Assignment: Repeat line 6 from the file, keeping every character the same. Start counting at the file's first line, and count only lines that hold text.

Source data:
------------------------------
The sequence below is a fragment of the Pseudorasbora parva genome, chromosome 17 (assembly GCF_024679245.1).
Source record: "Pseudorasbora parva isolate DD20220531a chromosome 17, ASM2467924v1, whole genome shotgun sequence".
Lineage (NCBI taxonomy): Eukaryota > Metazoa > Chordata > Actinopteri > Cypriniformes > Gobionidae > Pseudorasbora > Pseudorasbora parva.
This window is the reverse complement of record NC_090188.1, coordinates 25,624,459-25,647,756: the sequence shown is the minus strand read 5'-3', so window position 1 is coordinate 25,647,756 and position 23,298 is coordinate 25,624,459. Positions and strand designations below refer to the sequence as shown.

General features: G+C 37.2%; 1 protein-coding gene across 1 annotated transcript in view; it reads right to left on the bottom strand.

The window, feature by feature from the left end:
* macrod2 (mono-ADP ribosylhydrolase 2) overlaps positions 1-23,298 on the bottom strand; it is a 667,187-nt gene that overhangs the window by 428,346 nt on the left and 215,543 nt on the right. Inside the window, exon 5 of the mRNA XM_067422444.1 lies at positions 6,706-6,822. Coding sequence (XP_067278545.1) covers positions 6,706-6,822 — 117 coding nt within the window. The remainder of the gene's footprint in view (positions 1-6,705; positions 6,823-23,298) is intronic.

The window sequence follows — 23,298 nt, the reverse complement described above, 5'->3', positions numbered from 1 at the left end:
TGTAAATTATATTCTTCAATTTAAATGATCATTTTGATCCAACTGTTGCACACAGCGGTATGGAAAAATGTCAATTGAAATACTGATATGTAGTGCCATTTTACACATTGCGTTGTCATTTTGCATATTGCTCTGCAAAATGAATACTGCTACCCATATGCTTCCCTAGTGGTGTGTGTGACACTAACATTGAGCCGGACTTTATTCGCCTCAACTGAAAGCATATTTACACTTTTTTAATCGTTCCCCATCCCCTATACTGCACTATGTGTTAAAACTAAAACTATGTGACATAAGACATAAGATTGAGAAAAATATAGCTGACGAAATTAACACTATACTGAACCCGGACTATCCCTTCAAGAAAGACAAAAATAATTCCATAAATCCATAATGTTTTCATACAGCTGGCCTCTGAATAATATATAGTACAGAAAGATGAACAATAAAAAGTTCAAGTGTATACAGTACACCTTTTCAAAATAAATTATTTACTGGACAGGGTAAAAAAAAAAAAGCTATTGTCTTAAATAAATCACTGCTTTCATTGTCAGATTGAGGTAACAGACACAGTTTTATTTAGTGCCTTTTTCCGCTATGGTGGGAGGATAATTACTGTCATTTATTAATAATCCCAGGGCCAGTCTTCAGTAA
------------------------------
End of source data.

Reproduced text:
The window, feature by feature from the left end: